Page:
Six months after the federal government announced a new phone number for the Suicide Prevention Hotline, rural communities are preparing themselves for what the real launch of the number will mean later this year.
In July 2022, the federal government launched 988 – a hotline for people experiencing a mental health crisis to connect with professionals and services that can help them. At the outset, critics worried that the number wouldn’t help residents in communities, many in rural areas, that don’t have access to mental health services.
This summer the number will have a “hard launch” – meaning a bigger advertising push with the weight of the federal government behind it. And officials said they are working to make sure it will provide added help to rural residents in crisis.
The year-long rollout of the new number gives states time to prepare for the increase in calls, Cheryl Witt, project director for Raising Hope, a Kentucky organization working to help farmers with their mental health needs, told the Daily Yonder. She said operators need to be trained on how to talk to farmers and others in rural communities.
When 988 rolled out, Kentucky saw an increase in calls.
Susan Dunlap, executive director of the Office of Public Affairs within the Kentucky Cabinet for Health and Family Services, said in an email interview that crisis prevention call centers received about 11,500 calls for the first half of 2022, because the 988 launch. After launch, calls climbed to about 14,100 for the second half of the year, excluding the last two weeks of December. The state anticipates that by June 2023 calls to the hotline will quadruple.
The new three-digit number will make it easier for people in rural communities to access crisis intervention, Jeff Winton, founder and chairman of Rural Minds, a Maryville, New York, non-profit dedicated to helping rural residents with their mental health issues, told the Daily Yonder.
“Mental illness and substance use disorder in rural areas have been growing exponentially even before Covid hit,” he said. “It’s not seen as an illness. It’s seen as a character flaw. It’s seen as something you should be able to just pull yourself up by your bootstraps and get over… And until such time that we get people to consider it an illness, we’re going to be hamstrung and this epidemic is going to continue to grow.”
As important as the new number is, Winton said, the people on the other end of those phone lines need to be easy for rural residents to talk to. He has stressed to federal organizers the importance of training call operators on communicating with rural residents. Those trained individuals may be the lifeline rural residents need in times of trouble.
“We’re hoping that over time, all of those operators who are taking calls in states that may not be as rural focused as others will have some rural sensitivity training so that at least they understand the difference between getting a call from somebody in downtown Chicago and from somebody in a town of 200 people in the middle of Kansas,” he said.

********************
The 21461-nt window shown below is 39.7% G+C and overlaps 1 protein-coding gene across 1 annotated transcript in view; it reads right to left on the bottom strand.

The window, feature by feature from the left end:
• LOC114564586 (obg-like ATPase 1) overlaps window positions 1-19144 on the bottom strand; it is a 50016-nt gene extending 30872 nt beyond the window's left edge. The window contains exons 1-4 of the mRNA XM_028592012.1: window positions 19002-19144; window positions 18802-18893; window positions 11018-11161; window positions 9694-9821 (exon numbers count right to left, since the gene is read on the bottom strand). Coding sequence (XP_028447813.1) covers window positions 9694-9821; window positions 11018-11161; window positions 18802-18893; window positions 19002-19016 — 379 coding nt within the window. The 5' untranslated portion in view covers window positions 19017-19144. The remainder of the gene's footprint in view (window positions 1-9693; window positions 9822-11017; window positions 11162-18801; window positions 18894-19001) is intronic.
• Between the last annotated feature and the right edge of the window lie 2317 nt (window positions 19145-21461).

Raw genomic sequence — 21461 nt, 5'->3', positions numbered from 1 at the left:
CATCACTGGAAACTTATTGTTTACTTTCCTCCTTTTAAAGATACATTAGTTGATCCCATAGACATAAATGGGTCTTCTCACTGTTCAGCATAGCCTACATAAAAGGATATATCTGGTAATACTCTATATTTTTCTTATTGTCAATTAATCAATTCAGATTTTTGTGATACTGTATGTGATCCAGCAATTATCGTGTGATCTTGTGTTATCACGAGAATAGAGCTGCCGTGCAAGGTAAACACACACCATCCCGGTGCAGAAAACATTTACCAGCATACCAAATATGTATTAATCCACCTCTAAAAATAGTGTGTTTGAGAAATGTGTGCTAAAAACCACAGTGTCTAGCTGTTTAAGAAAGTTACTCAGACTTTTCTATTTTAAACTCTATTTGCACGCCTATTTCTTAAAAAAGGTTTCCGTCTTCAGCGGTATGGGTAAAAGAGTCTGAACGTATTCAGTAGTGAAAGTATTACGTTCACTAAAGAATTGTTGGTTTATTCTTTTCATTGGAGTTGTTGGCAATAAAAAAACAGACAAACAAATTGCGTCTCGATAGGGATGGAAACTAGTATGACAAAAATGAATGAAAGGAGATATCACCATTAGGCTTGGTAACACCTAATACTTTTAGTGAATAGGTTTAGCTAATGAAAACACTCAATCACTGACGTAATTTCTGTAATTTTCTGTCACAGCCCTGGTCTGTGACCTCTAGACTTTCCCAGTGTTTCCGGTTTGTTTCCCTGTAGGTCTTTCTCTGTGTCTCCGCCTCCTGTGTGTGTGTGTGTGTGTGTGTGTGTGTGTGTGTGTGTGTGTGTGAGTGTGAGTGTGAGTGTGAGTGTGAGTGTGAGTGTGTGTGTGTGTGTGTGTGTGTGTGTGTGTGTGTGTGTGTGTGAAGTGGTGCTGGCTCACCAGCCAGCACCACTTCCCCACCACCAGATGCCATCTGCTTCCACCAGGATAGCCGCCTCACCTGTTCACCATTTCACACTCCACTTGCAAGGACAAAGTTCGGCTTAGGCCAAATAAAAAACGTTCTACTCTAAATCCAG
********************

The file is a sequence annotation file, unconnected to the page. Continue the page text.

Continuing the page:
“I think for people that live in rural areas, (the 988 number) is a definite plus because it’s that one person that can listen to you and that can provide you with other resources without having that person end up sitting next to you at church, knowing that you’ve reached out for help.”
Winton knows first-hand the importance of the hotline. It could have saved his nephew, he said.
Winton’s nephew, Brooks, was a happy, gregarious, larger-than-life 28-year-old who took his own life after his older brother’s wedding.
Brooks’ family decided they were not going to let the stigma of mental illness and suicide dictate how they talked about the death in their rural community, Winton said.
“We had a lot of people in the community who said, ‘Well you’re not gonna talk about this, right? You’re going to say he died of a heart attack or say he was in a farm accident, right?’” he said. “And my mother… said, ‘We are going to talk about it and we’re going to talk about it in detail, because this has been going on for too long in this community. Enough is enough, we’ve got to start facing what is happening here.’”
The rural attitudes toward mental illness, he said, need to change as much as the mental health hotline phone number.
The hotline is just one of many resources available to rural residents with mental health issues, said Witt, the project director at Raising Hope..
“The goal is prevention,” Witt said. “We want to also focus on recognizing there is a need and getting more rural healthcare providers and mental health providers in rural areas. We don’t want it to get to a crisis.”
Cre Larson, executive director for First Call for Help of Itasca County, Minnesota, told the Daily Yonder that since the initial announcement, phone centers in rural areas don’t just help rural residents, and rural residents won’t necessarily be calling rural call centers.
As part of the 988 system, calls are routed based on the area code of the phone number someone is calling from. For instance, if someone is living in rural Minnesota, but their cellphone number has a South Carolina area code, the 988 call they make using their cell phone would be routed to a call center in South Carolina. It’s not an uncommon occurrence to handle out-of-state calls, Larson said.
“We had someone call from a Koochiching County number… but they had retired and were in Arizona,” Larson said. “When she dialed her phone, it rang to us… We don’t know the resources (in Arizona) by heart, but we still do the work – we assess, we stabilize them on the phone and we intervene in crisis, then we connect them to resources in their area.”
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